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I hate to fly. Really. Seriously. I do not like flying. Period.
I’ve gotten better at it over the years; I had to. First, it was because I had kids. Having little munchkins to deal with takes your mind off the fact that you are flying at 30,000 feet in a pressurized sardine can, crammed in with countless other people, at least one of whom is obviously down with Captain Trips, another of whom is desperately in need of a bath, still another who is apparently bathed in the entire cologne counter from Macy’s, at least one extremely talkative person and a seatmate who thinks you are a pillow.

When flying with my kids, I found that people simply ignored or avoided us – probably out of fear of dealing with two overly cute cherubs who, once ensconced at flying altitude, would morph into demons from hell. I also found that my kids simply helped me to focus on them rather than all that was around me.

Then I started flying for work related stuff, and the real adventure began. Fortunately for me, I work for a firearm magazine publisher, so I simply made sure to have several copies of our magazines handy. There is nothing quite so wonderful at shutting up the overly chatty seatmate as pulling out a glossy magazine emblazoned with a big-bad handgun and Technicolor headlines screaming, “Handgun Hunting”, “Pocket Power 9mm” and “Combat Gear!” Of course, I do get the occasional gun geek who insists on talking – that’s when I pull out the pile of stories that need editing, slip on the headphones and get to work.

And so, I’ve learned to deal with flight. But I still hate it. My recent trip to visit my Mom before surgery is a prime example of why I truly hate airplanes. I think maybe, just maybe, it would have been better in the days when airplanes were actually designed for relative comfort and not as an engineering contest to see which airline can cram the most people into a cubic foot. You remember, those days when people dressed UP to take a flight; now the choice is to dress as little as possible, since you will need to disrobe at each security checkpoint.

And so, my trip from San Diego to Duluth: I discover that only ONE major airline connects with Duluth. All of the others will get me to Minneapolis, but not to Duluth. And so, I am stuck – with my least favorite airline of all, the one I have had countless issues with over the last several years of business travel. Oh yeah. Oh joy.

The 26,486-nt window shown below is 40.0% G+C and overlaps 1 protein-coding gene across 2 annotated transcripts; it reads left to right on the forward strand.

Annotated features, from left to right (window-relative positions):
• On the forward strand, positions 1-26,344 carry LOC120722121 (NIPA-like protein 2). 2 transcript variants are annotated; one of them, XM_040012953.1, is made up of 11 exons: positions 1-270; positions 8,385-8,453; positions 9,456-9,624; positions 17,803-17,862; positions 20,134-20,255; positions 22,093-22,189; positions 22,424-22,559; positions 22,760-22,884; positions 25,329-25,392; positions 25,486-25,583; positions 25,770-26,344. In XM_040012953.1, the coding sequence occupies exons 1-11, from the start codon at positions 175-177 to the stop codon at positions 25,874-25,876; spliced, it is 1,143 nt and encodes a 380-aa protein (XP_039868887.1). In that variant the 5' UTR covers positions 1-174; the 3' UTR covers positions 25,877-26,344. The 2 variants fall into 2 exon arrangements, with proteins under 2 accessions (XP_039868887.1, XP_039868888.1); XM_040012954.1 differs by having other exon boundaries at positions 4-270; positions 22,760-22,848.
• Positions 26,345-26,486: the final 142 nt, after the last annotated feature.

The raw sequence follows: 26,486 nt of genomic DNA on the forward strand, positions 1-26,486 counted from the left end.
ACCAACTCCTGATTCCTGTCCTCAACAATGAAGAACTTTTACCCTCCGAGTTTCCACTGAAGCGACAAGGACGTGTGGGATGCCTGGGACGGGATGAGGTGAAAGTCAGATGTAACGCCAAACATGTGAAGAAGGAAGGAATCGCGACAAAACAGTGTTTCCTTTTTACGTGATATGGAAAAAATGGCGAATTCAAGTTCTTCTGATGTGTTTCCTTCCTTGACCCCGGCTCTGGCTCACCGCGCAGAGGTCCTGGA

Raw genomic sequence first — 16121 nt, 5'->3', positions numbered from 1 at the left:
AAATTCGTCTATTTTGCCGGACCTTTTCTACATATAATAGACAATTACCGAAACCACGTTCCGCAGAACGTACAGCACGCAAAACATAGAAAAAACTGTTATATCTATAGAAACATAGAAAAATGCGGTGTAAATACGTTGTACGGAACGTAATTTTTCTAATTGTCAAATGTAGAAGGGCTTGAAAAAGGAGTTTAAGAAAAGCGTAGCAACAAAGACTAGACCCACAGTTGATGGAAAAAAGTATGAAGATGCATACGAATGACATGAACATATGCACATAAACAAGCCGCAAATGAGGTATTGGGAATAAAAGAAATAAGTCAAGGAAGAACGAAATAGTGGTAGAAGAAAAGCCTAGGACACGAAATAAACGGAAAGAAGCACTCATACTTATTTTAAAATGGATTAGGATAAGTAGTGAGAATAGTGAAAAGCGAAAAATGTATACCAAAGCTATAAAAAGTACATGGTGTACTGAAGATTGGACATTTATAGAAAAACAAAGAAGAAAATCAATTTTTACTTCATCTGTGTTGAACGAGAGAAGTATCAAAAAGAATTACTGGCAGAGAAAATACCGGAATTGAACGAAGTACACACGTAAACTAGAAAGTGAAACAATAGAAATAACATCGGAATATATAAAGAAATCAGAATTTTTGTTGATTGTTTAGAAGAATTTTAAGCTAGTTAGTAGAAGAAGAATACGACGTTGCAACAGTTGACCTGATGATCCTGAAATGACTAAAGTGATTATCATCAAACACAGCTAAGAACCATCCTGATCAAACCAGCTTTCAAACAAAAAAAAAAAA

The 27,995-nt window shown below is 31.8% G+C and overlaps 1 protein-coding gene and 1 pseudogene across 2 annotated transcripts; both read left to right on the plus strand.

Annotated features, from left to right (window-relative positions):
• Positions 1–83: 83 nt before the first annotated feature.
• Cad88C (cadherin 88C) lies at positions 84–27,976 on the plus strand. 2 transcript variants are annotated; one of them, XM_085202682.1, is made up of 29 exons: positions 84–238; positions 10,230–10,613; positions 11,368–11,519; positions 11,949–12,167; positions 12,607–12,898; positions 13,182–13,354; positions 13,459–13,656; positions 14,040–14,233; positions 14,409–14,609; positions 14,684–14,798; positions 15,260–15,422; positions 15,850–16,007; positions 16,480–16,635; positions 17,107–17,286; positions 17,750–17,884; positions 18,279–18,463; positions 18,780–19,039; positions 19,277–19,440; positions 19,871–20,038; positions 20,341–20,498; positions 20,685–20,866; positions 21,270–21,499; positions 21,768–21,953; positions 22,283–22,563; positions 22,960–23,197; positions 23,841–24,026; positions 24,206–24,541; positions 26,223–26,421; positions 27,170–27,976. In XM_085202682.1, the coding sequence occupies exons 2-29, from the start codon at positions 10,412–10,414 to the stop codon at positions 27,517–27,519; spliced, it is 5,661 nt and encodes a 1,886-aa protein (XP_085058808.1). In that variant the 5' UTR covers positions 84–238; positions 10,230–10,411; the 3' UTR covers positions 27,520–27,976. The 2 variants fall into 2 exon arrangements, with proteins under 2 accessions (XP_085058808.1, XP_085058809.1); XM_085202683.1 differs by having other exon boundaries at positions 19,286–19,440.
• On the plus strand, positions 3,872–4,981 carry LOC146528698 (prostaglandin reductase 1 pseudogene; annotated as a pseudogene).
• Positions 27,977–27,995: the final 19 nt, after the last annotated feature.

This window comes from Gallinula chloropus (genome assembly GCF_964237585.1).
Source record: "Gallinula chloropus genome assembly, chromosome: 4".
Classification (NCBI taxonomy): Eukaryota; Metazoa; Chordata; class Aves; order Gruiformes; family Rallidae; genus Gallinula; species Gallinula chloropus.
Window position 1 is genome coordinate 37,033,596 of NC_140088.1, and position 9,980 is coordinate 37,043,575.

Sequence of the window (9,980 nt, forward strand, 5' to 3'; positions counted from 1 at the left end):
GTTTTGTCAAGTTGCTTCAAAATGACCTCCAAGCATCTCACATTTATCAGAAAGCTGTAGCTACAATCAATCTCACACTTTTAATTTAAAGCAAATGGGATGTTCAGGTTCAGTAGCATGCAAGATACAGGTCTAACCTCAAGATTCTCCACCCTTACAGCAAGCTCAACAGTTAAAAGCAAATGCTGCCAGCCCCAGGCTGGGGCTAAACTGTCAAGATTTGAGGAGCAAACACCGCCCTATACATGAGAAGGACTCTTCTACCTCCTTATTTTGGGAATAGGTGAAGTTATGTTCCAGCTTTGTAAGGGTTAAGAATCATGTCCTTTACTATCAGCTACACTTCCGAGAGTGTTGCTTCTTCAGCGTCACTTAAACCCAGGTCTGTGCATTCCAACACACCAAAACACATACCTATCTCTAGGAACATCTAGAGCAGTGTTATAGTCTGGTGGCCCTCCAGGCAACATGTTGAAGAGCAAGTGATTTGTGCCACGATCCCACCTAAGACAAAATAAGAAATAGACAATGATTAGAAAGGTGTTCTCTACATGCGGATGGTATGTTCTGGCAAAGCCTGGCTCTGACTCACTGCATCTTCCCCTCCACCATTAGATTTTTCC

Upon arrival at SAN, I find that the airline, which has told me to arrive 75 minutes preflight, does not open their check in and luggage check counter until – are you ready for this? – 45 minutes preflight. Huh???? So much for my planning and that loverly boarding pass I printed at home! I still have to WAIT so I can check my bags – NO option for curbside checking. So, I wait. And the line to security gets longer.

Once I finally get through, after dealing with the least charming person known to mankind, I have to pile all of my worldly goods into a plastic tub, including my shoes – but wait! They now offer handy little slippers for you to wear as you traipse through security. How nice. Except the TSA agent makes me take mine OFF to walk through the metal detector. Huh?

Of course, I am also stuck behind Mr. Business Traveler – the guy who should have this down to a science – who feels it absolutely necessary to wait until he is the next person up to empty his pocket and divest himself of jacket and shoes, and laptop, and phone, and pager, and … the list goes on. Once through security, does he politely take his pile to the chairs? Of course not. Mr. Business Traveler – look how important I am – stands right next to the conveyor belt, calmly, slowly, methodically, putting all of his gear back into the various pockets, slots, etc from whence they came. Meanwhile, Yours Truly, the one who PLANS for all for this and comes prepared, is stuck waiting behind him so I can grab my ONE small bag – which holds EVERYTHING, my ONE jacket and my SLIP ON shoes. You don’t get much smoother than that.

The flight to Minneapolis was relatively pleasant. OK, it was as pleasant as any trip can be when you’re crammed into a tiny seat, wedged in between your overly tall BF (who has NO leg room) and the overly fat woman who should have bought two seats and really, really needs a bath – badly. I kid you not. This lady needed a seatbelt extender. And she was in the window seat next to me – she also had to use the “facilities” at least three times on that 3 hour and 30 minute flight.

Upon landing in Minneapolis, I discover that we now have 35 minutes to make it from one end of that 3 1/2 mile long airport to the other end. No joke. The little tram? Won’t get there in time. The little cart guys? None of them are going our way (their rudeness on this trip is yet another story!) The moving walkways? Half of them worked – but we still needed to run. We made it – with about 5 minutes to spare. At that point, I realized if I didn’t get something to eat yesterday, it was going to get very ugly – Yours Truly has some blood sugar issues. So, is there any food on that desolate end of the airport? Not unless you count the very understaffed (at lunch time, you have ONE employee?) “Sports Bar” where you can buy pre-packaged sandwiches, microwaved junk food, countless beers, over-priced yogurt ($2 for a cup of yogurt?) and equally over-priced fruit. I bought a $1.25 banana and called it good.

On the good side, the trip was relatively uneventful and as the old saying goes, “Any landing you can walk away from is a good one.” Our time in Duluth was wonderful, lousy weather aside. The only fly in the ointment was that we had to board a plane, yet again to return home. This time, we would be prepared…
(continued on “The Return Voyage”)